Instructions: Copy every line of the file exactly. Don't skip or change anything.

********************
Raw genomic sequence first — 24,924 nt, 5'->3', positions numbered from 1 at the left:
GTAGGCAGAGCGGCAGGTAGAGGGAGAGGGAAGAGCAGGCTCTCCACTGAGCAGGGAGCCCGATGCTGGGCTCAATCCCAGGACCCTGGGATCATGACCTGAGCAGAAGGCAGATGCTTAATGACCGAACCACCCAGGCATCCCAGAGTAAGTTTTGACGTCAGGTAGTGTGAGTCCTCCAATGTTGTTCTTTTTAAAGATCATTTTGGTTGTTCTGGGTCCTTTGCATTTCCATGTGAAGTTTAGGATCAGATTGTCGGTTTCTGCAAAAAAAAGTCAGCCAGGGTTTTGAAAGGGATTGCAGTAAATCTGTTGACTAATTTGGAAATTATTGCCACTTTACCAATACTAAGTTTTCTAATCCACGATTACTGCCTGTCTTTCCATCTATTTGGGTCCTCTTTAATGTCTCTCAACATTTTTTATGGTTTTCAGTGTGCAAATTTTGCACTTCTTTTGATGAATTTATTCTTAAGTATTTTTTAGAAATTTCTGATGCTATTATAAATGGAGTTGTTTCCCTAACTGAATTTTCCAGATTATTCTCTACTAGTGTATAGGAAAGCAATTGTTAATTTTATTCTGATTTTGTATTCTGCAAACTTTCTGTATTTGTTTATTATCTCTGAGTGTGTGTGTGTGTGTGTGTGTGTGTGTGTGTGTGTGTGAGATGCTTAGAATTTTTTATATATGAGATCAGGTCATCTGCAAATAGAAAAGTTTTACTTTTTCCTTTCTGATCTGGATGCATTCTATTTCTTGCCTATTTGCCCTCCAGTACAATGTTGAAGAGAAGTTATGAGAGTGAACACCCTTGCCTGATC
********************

Raw genomic sequence first — 24,924 nt, 5'->3', positions numbered from 1 at the left:
GTAGGCAGAGCGGCAGGTAGAGGGAGAGGGAAGAGCAGGCTCTCCACTGAGCAGGGAGCCCGATGCTGGGCTCAATCCCAGGACCCTGGGATCATGACCTGAGCAGAAGGCAGATGCTTAATGACCGAACCACCCAGGCATCCCAGAGTAAGTTTTGACGTCAGGTAGTGTGAGTCCTCCAATGTTGTTCTTTTTAAAGATCATTTTGGTTGTTCTGGGTCCTTTGCATTTCCATGTGAAGTTTAGGATCAGATTGTCGGTTTCTGCAAAAAAAAGTCAGCCAGGGTTTTGAAAGGGATTGCAGTAAATCTGTTGACTAATTTGGAAATTATTGCCACTTTACCAATACTAAGTTTTCTAATCCACGATTACTGCCTGTCTTTCCATCTATTTGGGTCCTCTTTAATGTCTCTCAACATTTTTTATGGTTTTCAGTGTGCAAATTTTGCACTTCTTTTGATGAATTTATTCTTAAGTATTTTTTAGAAATTTCTGATGCTATTATAAATGGAGTTGTTTCCCTAACTGAATTTTCCAGATTATTCTCTACTAGTGTATAGGAAAGCAATTGTTAATTTTATTCTGATTTTGTATTCTGCAAACTTTCTGTATTTGTTTATTATCTCTGAGTGTGTGTGTGTGTGTGTGTGTGTGTGTGTGTGTGTGTGAGATGCTTAGAATTTTTTATATATGAGATCAGGTCATCTGCAAATAGAAAAGTTTTACTTTTTCCTTTCTGATCTGGATGCATTCTATTTCTTGCCTATTTGCCCTCCAGTACAATGTTGAAGAGAAGTTATGAGAGTGAACACCCTTGCCTGATC